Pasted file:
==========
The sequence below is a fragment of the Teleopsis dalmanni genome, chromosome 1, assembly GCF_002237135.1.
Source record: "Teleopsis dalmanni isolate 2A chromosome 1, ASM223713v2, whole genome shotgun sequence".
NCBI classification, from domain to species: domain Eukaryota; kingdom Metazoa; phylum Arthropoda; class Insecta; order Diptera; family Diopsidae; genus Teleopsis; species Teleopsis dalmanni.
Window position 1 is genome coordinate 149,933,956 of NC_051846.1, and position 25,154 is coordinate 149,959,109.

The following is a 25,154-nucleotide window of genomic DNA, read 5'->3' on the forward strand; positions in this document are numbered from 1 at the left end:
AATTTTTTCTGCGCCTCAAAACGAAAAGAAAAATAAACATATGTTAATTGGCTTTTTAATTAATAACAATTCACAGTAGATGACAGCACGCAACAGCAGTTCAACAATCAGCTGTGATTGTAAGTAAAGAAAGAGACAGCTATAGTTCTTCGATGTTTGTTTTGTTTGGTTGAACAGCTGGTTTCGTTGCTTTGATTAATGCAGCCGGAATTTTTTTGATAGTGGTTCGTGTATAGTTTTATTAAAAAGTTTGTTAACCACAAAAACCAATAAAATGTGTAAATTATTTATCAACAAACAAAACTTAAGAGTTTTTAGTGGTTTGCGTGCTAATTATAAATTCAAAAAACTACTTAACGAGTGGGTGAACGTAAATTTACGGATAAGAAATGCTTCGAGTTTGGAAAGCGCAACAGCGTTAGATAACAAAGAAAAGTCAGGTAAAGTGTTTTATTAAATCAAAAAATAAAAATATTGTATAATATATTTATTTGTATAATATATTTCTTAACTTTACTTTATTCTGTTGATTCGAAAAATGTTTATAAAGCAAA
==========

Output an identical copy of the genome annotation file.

The sequence below is a fragment of the Teleopsis dalmanni genome, chromosome 1, assembly GCF_002237135.1.
Source record: "Teleopsis dalmanni isolate 2A chromosome 1, ASM223713v2, whole genome shotgun sequence".
NCBI classification, from domain to species: domain Eukaryota; kingdom Metazoa; phylum Arthropoda; class Insecta; order Diptera; family Diopsidae; genus Teleopsis; species Teleopsis dalmanni.
Window position 1 is genome coordinate 149,933,956 of NC_051846.1, and position 25,154 is coordinate 149,959,109.

The following is a 25,154-nucleotide window of genomic DNA, read 5'->3' on the forward strand; positions in this document are numbered from 1 at the left end:
AATTTTTTCTGCGCCTCAAAACGAAAAGAAAAATAAACATATGTTAATTGGCTTTTTAATTAATAACAATTCACAGTAGATGACAGCACGCAACAGCAGTTCAACAATCAGCTGTGATTGTAAGTAAAGAAAGAGACAGCTATAGTTCTTCGATGTTTGTTTTGTTTGGTTGAACAGCTGGTTTCGTTGCTTTGATTAATGCAGCCGGAATTTTTTTGATAGTGGTTCGTGTATAGTTTTATTAAAAAGTTTGTTAACCACAAAAACCAATAAAATGTGTAAATTATTTATCAACAAACAAAACTTAAGAGTTTTTAGTGGTTTGCGTGCTAATTATAAATTCAAAAAACTACTTAACGAGTGGGTGAACGTAAATTTACGGATAAGAAATGCTTCGAGTTTGGAAAGCGCAACAGCGTTAGATAACAAAGAAAAGTCAGGTAAAGTGTTTTATTAAATCAAAAAATAAAAATATTGTATAATATATTTATTTGTATAATATATTTCTTAACTTTACTTTATTCTGTTGATTCGAAAAATGTTTATAAAGCAAA